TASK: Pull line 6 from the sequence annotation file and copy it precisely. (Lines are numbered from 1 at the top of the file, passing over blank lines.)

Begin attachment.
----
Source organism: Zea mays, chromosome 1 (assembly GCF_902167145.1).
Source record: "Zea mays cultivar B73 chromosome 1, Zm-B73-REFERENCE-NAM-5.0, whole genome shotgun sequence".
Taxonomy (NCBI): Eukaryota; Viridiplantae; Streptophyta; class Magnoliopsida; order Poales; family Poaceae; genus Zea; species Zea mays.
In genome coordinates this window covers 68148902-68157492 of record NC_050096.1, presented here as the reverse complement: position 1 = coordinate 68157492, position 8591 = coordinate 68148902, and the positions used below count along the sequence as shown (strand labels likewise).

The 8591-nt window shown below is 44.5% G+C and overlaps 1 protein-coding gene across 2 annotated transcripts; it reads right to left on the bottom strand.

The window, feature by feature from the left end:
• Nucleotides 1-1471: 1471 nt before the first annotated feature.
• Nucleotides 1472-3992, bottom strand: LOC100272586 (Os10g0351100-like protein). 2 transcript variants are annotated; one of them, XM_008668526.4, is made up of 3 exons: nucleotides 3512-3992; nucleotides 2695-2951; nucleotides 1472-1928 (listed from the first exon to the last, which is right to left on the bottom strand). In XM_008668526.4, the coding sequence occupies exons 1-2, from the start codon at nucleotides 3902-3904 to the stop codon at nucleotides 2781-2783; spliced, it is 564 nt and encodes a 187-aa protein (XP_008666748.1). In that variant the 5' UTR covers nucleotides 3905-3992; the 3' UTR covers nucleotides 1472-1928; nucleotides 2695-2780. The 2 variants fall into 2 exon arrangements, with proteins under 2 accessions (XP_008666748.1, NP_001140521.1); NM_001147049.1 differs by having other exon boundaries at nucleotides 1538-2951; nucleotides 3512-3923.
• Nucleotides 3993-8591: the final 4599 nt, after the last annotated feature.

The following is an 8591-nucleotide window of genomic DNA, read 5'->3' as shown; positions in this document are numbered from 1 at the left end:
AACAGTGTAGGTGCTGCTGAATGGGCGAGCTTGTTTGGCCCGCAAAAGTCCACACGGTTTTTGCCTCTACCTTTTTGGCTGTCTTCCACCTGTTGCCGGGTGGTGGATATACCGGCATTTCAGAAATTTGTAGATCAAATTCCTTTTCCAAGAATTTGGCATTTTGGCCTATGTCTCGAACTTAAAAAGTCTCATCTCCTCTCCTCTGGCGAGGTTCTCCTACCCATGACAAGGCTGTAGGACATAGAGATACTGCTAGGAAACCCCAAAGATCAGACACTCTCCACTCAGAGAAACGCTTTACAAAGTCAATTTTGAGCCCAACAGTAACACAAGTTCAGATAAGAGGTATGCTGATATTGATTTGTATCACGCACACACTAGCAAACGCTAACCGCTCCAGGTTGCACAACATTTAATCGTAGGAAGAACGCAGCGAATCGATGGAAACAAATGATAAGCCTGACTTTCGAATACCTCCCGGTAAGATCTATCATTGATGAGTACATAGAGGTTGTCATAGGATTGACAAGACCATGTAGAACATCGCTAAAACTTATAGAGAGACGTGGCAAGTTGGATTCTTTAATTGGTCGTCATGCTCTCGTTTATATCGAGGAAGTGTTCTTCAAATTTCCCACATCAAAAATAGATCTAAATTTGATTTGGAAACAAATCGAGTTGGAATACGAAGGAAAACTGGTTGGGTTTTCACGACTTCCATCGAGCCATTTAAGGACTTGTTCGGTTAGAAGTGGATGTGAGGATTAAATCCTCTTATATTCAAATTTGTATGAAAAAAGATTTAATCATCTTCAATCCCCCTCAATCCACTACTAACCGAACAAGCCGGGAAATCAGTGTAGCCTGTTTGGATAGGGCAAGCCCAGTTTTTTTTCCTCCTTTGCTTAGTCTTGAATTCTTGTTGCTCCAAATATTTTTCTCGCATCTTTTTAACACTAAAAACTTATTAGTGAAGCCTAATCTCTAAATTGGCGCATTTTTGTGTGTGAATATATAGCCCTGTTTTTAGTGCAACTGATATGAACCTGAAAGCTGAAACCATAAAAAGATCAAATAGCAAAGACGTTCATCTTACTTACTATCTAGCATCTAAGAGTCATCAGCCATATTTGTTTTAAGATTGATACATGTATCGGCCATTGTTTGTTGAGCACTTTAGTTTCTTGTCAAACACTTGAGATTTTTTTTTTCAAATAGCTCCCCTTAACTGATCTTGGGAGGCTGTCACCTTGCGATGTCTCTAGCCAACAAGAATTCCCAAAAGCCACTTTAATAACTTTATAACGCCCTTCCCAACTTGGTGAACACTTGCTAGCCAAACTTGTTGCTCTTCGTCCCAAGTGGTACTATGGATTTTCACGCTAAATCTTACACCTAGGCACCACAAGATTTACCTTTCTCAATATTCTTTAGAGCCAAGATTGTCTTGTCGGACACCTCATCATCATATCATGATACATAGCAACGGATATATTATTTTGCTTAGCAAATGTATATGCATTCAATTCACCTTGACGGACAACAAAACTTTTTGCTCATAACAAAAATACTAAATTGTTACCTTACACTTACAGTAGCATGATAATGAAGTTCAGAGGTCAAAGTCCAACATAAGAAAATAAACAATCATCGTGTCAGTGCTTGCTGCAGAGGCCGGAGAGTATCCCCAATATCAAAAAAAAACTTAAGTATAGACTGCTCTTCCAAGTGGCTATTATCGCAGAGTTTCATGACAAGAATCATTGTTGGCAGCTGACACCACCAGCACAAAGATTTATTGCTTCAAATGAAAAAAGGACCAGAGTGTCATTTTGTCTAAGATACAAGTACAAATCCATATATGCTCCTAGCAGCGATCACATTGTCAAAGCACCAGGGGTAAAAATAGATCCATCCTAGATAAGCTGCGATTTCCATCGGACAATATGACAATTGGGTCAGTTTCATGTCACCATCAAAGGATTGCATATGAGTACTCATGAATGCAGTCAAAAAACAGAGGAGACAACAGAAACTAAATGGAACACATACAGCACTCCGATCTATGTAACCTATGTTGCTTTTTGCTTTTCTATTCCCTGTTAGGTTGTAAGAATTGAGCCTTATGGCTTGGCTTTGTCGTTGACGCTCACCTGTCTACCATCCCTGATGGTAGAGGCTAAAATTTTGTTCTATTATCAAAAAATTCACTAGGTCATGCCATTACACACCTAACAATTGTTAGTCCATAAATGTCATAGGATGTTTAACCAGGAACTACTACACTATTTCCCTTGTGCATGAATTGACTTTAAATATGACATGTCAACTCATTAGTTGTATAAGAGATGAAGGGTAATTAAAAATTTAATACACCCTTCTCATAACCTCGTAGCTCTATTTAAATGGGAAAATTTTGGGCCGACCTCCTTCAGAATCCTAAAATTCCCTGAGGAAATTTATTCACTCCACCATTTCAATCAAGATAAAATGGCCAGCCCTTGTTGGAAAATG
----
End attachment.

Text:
The window, feature by feature from the left end: